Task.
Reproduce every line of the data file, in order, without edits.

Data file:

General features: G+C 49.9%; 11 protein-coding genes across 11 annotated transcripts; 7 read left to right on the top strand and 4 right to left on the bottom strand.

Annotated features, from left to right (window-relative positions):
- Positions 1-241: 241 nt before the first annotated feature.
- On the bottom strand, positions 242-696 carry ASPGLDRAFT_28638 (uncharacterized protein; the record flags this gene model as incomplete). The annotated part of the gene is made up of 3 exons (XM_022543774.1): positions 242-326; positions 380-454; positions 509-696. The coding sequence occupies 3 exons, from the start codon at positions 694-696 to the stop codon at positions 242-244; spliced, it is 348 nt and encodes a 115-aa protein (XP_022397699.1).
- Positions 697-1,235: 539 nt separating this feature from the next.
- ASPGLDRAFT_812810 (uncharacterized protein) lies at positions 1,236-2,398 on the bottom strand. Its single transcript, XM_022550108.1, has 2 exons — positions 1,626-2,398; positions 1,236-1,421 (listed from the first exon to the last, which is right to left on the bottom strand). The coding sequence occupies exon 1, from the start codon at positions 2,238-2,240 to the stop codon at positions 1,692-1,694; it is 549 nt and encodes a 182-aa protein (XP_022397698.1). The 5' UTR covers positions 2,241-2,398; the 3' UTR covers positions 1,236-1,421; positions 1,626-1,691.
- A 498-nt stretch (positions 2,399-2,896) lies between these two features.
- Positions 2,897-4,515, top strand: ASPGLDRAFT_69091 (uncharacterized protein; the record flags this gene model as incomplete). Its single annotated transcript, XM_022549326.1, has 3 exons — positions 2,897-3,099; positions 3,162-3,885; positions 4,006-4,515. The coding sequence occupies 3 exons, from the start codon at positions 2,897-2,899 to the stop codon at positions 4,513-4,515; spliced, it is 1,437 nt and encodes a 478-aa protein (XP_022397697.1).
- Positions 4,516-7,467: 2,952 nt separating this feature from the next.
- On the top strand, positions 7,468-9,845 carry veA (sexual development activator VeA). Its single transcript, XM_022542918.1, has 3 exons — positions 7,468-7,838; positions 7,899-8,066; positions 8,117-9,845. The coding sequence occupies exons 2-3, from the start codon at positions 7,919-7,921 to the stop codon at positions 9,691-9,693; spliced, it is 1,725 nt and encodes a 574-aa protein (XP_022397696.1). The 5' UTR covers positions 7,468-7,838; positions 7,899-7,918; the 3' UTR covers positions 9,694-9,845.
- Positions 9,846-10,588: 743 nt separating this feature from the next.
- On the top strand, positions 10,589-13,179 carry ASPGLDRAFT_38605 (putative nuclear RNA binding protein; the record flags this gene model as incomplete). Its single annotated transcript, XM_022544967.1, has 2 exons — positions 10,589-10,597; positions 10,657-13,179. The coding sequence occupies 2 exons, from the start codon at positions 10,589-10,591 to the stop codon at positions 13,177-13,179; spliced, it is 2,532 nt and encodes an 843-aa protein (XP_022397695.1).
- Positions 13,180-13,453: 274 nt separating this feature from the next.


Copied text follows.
General features: G+C 49.9%; 11 protein-coding genes across 11 annotated transcripts; 7 read left to right on the top strand and 4 right to left on the bottom strand.

Annotated features, from left to right (window-relative positions):
- Positions 1-241: 241 nt before the first annotated feature.
- On the bottom strand, positions 242-696 carry ASPGLDRAFT_28638 (uncharacterized protein; the record flags this gene model as incomplete). The annotated part of the gene is made up of 3 exons (XM_022543774.1): positions 242-326; positions 380-454; positions 509-696. The coding sequence occupies 3 exons, from the start codon at positions 694-696 to the stop codon at positions 242-244; spliced, it is 348 nt and encodes a 115-aa protein (XP_022397699.1).
- Positions 697-1,235: 539 nt separating this feature from the next.
- ASPGLDRAFT_812810 (uncharacterized protein) lies at positions 1,236-2,398 on the bottom strand. Its single transcript, XM_022550108.1, has 2 exons — positions 1,626-2,398; positions 1,236-1,421 (listed from the first exon to the last, which is right to left on the bottom strand). The coding sequence occupies exon 1, from the start codon at positions 2,238-2,240 to the stop codon at positions 1,692-1,694; it is 549 nt and encodes a 182-aa protein (XP_022397698.1). The 5' UTR covers positions 2,241-2,398; the 3' UTR covers positions 1,236-1,421; positions 1,626-1,691.
- A 498-nt stretch (positions 2,399-2,896) lies between these two features.
- Positions 2,897-4,515, top strand: ASPGLDRAFT_69091 (uncharacterized protein; the record flags this gene model as incomplete). Its single annotated transcript, XM_022549326.1, has 3 exons — positions 2,897-3,099; positions 3,162-3,885; positions 4,006-4,515. The coding sequence occupies 3 exons, from the start codon at positions 2,897-2,899 to the stop codon at positions 4,513-4,515; spliced, it is 1,437 nt and encodes a 478-aa protein (XP_022397697.1).
- Positions 4,516-7,467: 2,952 nt separating this feature from the next.
- On the top strand, positions 7,468-9,845 carry veA (sexual development activator VeA). Its single transcript, XM_022542918.1, has 3 exons — positions 7,468-7,838; positions 7,899-8,066; positions 8,117-9,845. The coding sequence occupies exons 2-3, from the start codon at positions 7,919-7,921 to the stop codon at positions 9,691-9,693; spliced, it is 1,725 nt and encodes a 574-aa protein (XP_022397696.1). The 5' UTR covers positions 7,468-7,838; positions 7,899-7,918; the 3' UTR covers positions 9,694-9,845.
- Positions 9,846-10,588: 743 nt separating this feature from the next.
- On the top strand, positions 10,589-13,179 carry ASPGLDRAFT_38605 (putative nuclear RNA binding protein; the record flags this gene model as incomplete). Its single annotated transcript, XM_022544967.1, has 2 exons — positions 10,589-10,597; positions 10,657-13,179. The coding sequence occupies 2 exons, from the start codon at positions 10,589-10,591 to the stop codon at positions 13,177-13,179; spliced, it is 2,532 nt and encodes an 843-aa protein (XP_022397695.1).
- Positions 13,180-13,453: 274 nt separating this feature from the next.